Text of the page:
Some times you merely write. Some times you really write. There is a difference. This edges towards the former. Read a story about German artist Fabian Hesse's work in Open magazine here. Or see below.
First, You Print the Shot Glass
Art and technology, material and digital, real and
virtual, all come together to drink vodka at a 3D printing party in Bangalore
Geeksville would cheer.
I am invited to a party called ‘3D Print Party Flux Assemble
Open-Hardware Kathe UM%hack*’. I don’t understand what that means, though I
suppose I can tell you what 3D printing is. A meeting with artist Fabian
Hesse, the party’s host, has given me an understanding of his line of practice,
but I still can’t pronounce the whole name of this party. Let’s stick to
calling it the 3D print party.
Fabian Hesse is a visual artist from Germany, and is in Bangalore as a
Goethe bangaloREsident@Jaaga, an artist-in-residence program that the Goethe
Institut organizes in the city in association with local cultural spaces and
arts organisations. His interest lies chiefly in the many layers of the Web
world and his works explore the fundamental changes that occur in the world and
society through information technology and ‘digitalisation’. One of the ways
Hesse engages with the process of this ‘digitalisation’ is through 3D printing,
using freely available open source software and hardware.
At the 3D print party in Bangalore’s Max Mueller Bhavan on a light
winter evening, the room is illuminated by the shivering lines and patterns on
a laptop screen, magnified and projected onto a wall. There is tea in a steel
can, and some biscuits. All the action is around the printer on the floor,
behind which sits surreptitiously a tall bottle of vodka, waiting to become
part of a ritual traditional among 3D print artists. A work week is only just
ending outside the glass windows of the building and the party indoors won’t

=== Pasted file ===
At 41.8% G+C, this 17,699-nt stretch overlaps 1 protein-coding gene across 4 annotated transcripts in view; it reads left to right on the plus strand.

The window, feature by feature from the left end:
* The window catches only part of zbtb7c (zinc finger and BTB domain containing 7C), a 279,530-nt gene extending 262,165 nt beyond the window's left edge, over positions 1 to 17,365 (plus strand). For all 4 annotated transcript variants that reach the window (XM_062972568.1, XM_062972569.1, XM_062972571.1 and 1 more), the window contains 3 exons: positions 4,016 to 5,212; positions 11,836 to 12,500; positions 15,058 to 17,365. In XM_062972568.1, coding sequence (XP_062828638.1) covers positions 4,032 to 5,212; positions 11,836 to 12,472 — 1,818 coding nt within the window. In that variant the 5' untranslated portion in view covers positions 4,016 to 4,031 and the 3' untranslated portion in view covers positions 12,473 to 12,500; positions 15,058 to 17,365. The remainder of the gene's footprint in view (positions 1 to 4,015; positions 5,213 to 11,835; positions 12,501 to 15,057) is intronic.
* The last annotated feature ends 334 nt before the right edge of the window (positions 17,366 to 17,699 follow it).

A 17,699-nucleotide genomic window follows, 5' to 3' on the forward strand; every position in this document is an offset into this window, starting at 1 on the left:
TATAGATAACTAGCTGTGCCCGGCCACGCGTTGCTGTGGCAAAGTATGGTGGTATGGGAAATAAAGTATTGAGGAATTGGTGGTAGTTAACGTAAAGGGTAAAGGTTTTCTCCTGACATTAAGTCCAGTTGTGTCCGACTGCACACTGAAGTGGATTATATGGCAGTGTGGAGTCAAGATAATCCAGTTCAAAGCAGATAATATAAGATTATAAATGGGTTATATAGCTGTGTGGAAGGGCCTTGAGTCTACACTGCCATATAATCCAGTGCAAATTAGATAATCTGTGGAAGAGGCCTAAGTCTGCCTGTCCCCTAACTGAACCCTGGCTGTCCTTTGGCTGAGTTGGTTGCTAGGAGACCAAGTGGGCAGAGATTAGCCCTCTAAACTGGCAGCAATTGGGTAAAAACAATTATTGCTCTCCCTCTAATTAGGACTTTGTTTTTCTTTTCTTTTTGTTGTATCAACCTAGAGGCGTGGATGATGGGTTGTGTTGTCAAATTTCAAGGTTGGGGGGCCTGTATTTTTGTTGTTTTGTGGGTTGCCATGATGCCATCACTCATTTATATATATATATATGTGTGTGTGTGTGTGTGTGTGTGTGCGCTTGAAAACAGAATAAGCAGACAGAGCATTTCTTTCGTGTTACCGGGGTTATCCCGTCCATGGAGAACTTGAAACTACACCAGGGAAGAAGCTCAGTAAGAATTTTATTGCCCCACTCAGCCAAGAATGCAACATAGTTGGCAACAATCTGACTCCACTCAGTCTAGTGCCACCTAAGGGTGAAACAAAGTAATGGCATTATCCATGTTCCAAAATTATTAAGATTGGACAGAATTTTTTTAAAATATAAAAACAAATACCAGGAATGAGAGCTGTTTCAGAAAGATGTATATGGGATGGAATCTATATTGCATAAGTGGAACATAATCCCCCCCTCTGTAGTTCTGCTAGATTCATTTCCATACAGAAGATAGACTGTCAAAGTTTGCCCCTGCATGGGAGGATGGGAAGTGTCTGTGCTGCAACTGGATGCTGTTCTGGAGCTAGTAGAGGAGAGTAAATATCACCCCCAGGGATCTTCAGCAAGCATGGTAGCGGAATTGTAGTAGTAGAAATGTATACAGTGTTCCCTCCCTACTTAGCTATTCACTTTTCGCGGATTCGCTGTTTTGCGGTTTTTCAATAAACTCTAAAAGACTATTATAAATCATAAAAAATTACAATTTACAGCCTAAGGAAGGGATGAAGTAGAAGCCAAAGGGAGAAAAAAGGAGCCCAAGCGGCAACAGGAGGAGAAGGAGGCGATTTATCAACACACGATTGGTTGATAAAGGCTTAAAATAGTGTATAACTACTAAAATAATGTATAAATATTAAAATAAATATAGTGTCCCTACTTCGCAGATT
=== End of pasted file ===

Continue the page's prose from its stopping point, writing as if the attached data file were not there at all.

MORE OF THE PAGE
heat up for a few hours yet. A few people trickle in and art talk begins.
The printer, the party’s reason for being, sits in the middle of
the room. It is a square box, open on all sides. There is a lot going on with
it. A little screen tells you how much printing has been done already, what the
temperature is like and other numbers. The nozzle of the machine is
whirring back and forth, outlining a form in green—the only colour Hesse has added to the printer. Before
the event, he had invited people to send in images of things they’d
like to have printed; what’s being printed now, he tells me, is a sort of
mini-bust, based on a photograph of a friend’s head and shoulders.
The way it works is that Hesse takes an image, uses open source software
to convert it into a format printable in 3D, puts it on an SD card and feeds it
to the printer, which then prints a figure based on the image. Even a
small file takes hours to print; Hesse’s own works take between nine
and forty-something hours each.
The droning noise of the printer at work silences the conversations of
those that mill around it, peering in. There is something about the monotony
and the repetitive movement of the nozzle that, like a micro-trance, holds your
attention for several minutes—until you have taken a photo on your camera
phone, until someone you know walks in, until your back hurts from bending
Walking by the printer every few minutes to check on its progress, I
overhear the conversation continuing:
“I can’t get my head around these things. I am too old. I am fascinated
by it but I can’t understand it,” an observer says.
“Oh, neither can I,” replies another, “I just like what it is doing.”
Hesse is explaining to someone that the printer, which he has brought
with him from Germany, costs about 1,200 Euros. Across a long table are pieces
of plastic, metal, nuts and bolts and tape that will make another such printer.
With the help of some technical people from Electronic City, Bangalore, Hesse
will assemble the second 3D printer right here. He hopes it will work;
he and the people from Electronic City have reworked the nozzle a
Just then, the machine halts. Hesse doesn’t know why. The project in
progress can’t be finished.Once the printer stops, it can’t begin again
mid-project—the file would have to be printed again from scratch. Hesse uses a
spatula to remove the half-formed figure from the surface of the printer. In
its place, he loads an image of an iPhone cover. The girl who sent it
in is mighty excited. The printer is restarted.The pattern printing
now is intricate and the nozzle moves fast. As the cover begins to take shape,
more people mill around the machine, including a man and his little daughter.
While he seems delighted at all the technology, she doesn’t look too impressed.
An artist standing by is paying attention to the percentage of the
printing already done, looking at the little monitor where the numbers are on
display. It is at 12 per cent. Hesse is telling someone that he uses polylactic
acid (PLA), a kind of bio-degradable plastic that comes in all colours,
transparent and otherwise. Today’s shade is green.
“What is with the boxer shorts?” I ask, referring to a pair of
printed boxers hanging from a hook against a red surface on one wall in the
Hesse explains that the shorts, printed with the alphabet—a jumble of
letters layered over each other—are intended as “a nod to data security